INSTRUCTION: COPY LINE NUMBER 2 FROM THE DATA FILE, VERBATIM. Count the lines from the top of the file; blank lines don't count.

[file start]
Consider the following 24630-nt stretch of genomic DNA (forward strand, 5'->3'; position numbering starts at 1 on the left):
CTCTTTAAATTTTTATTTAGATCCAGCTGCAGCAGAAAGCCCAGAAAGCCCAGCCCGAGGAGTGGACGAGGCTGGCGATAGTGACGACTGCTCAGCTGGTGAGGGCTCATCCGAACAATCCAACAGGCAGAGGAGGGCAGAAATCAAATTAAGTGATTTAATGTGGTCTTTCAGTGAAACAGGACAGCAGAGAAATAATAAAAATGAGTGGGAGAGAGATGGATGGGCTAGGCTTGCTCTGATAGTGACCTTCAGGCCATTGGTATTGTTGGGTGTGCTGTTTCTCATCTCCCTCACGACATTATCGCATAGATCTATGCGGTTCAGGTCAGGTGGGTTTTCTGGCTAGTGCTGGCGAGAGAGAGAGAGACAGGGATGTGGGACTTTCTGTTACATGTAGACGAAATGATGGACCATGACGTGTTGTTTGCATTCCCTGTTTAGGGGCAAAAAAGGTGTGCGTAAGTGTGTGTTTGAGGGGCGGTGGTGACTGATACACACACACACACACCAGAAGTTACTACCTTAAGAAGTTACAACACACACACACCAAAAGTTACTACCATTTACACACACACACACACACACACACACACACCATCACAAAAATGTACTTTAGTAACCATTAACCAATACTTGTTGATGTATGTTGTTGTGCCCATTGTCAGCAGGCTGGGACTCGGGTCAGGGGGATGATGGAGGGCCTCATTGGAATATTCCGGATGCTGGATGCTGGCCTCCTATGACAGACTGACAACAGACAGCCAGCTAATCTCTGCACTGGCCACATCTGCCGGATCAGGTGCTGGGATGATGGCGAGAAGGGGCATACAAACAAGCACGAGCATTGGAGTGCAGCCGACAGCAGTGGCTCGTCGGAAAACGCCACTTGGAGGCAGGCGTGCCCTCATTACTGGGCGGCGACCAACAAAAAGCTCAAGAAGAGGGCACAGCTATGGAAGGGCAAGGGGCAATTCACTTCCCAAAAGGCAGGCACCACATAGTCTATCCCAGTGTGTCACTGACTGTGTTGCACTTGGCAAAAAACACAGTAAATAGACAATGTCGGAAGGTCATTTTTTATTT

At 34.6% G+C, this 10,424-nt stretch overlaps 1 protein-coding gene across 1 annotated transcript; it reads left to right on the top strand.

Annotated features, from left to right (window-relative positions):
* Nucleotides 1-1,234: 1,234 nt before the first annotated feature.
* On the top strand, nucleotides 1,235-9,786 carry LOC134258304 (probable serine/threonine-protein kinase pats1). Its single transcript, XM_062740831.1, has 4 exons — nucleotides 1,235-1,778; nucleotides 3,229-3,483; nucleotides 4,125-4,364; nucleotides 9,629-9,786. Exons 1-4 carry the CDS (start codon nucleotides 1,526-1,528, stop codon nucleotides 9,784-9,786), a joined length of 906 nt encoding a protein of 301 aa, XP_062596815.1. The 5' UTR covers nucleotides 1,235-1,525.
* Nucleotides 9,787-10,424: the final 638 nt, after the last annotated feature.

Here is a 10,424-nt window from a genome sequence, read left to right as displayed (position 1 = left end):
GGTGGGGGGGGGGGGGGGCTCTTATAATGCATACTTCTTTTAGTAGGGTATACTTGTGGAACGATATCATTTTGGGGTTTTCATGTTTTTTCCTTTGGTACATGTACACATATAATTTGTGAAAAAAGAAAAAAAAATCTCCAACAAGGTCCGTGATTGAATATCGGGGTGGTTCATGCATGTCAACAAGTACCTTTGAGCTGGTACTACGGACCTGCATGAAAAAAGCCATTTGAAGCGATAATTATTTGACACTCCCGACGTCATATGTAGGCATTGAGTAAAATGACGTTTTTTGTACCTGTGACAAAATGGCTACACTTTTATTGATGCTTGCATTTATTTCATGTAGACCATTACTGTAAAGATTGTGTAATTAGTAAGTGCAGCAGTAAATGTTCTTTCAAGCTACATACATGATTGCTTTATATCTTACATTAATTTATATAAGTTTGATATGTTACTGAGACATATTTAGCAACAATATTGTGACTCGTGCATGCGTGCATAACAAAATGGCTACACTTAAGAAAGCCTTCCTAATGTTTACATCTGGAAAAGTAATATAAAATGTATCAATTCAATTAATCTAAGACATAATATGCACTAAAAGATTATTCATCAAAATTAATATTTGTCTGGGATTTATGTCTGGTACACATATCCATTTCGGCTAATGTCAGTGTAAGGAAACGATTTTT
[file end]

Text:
CTCTTTAAATTTTTATTTAGATCCAGCTGCAGCAGAAAGCCCAGAAAGCCCAGCCCGAGGAGTGGACGAGGCTGGCGATAGTGACGACTGCTCAGCTGGTGAGGGCTCATCCGAACAATCCAACAGGCAGAGGAGGGCAGAAATCAAATTAAGTGATTTAATGTGGTCTTTCAGTGAAACAGGACAGCAGAGAAATAATAAAAATGAGTGGGAGAGAGATGGATGGGCTAGGCTTGCTCTGATAGTGACCTTCAGGCCATTGGTATTGTTGGGTGTGCTGTTTCTCATCTCCCTCACGACATTATCGCATAGATCTATGCGGTTCAGGTCAGGTGGGTTTTCTGGCTAGTGCTGGCGAGAGAGAGAGAGACAGGGATGTGGGACTTTCTGTTACATGTAGACGAAATGATGGACCATGACGTGTTGTTTGCATTCCCTGTTTAGGGGCAAAAAAGGTGTGCGTAAGTGTGTGTTTGAGGGGCGGTGGTGACTGATACACACACACACACACCAGAAGTTACTACCTTAAGAAGTTACAACACACACACACCAAAAGTTACTACCATTTACACACACACACACACACACACACACACACCATCACAAAAATGTACTTTAGTAACCATTAACCAATACTTGTTGATGTATGTTGTTGTGCCCATTGTCAGCAGGCTGGGACTCGGGTCAGGGGGATGATGGAGGGCCTCATTGGAATATTCCGGATGCTGGATGCTGGCCTCCTATGACAGACTGACAACAGACAGCCAGCTAATCTCTGCACTGGCCACATCTGCCGGATCAGGTGCTGGGATGATGGCGAGAAGGGGCATACAAACAAGCACGAGCATTGGAGTGCAGCCGACAGCAGTGGCTCGTCGGAAAACGCCACTTGGAGGCAGGCGTGCCCTCATTACTGGGCGGCGACCAACAAAAAGCTCAAGAAGAGGGCACAGCTATGGAAGGGCAAGGGGCAATTCACTTCCCAAAAGGCAGGCACCACATAGTCTATCCCAGTGTGTCACTGACTGTGTTGCACTTGGCAAAAAACACAGTAAATAGACAATGTCGGAAGGTCATTTTTTATTT